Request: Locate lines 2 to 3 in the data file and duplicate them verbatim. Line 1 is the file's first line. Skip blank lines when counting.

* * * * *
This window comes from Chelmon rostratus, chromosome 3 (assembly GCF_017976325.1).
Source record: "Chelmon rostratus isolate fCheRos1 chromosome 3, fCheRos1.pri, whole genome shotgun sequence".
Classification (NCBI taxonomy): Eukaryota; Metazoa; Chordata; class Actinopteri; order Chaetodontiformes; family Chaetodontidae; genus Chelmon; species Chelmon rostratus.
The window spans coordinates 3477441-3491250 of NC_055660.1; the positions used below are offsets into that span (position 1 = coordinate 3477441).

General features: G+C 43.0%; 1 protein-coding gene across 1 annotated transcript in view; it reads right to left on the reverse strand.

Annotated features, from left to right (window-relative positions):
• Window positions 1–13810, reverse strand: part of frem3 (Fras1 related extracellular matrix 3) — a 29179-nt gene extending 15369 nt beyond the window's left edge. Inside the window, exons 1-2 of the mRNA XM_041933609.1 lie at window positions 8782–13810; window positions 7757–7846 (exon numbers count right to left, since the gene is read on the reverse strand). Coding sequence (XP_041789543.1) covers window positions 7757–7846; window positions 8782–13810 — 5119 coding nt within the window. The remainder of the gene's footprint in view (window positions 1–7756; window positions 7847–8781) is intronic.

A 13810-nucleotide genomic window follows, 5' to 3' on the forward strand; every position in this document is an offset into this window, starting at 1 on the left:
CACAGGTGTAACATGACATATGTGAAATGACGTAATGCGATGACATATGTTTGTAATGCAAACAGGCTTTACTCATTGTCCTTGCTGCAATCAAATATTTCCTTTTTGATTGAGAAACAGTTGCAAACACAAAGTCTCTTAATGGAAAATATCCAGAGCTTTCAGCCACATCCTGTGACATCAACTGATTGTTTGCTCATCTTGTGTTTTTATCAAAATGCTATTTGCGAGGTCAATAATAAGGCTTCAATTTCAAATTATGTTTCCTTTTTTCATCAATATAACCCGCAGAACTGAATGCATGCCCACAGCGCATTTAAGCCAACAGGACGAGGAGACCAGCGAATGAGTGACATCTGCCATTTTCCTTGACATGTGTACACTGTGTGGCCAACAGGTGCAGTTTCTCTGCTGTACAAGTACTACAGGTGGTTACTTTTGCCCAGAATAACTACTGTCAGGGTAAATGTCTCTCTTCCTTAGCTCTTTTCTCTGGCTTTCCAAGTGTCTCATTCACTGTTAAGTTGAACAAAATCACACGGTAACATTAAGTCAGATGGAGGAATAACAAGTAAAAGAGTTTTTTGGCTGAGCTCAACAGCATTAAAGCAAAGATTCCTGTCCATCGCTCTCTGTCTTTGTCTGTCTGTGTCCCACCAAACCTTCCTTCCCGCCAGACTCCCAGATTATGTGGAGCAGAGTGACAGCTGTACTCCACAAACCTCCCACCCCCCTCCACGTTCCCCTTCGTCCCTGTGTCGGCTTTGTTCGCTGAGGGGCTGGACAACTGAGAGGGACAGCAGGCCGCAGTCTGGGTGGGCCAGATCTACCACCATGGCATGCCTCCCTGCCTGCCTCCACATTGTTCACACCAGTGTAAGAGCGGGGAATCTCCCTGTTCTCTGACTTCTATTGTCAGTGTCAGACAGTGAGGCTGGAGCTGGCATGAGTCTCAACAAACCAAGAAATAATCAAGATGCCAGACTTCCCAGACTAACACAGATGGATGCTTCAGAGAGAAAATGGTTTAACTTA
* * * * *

Source record: "Chelmon rostratus isolate fCheRos1 chromosome 3, fCheRos1.pri, whole genome shotgun sequence".
Classification (NCBI taxonomy): Eukaryota; Metazoa; Chordata; class Actinopteri; order Chaetodontiformes; family Chaetodontidae; genus Chelmon; species Chelmon rostratus.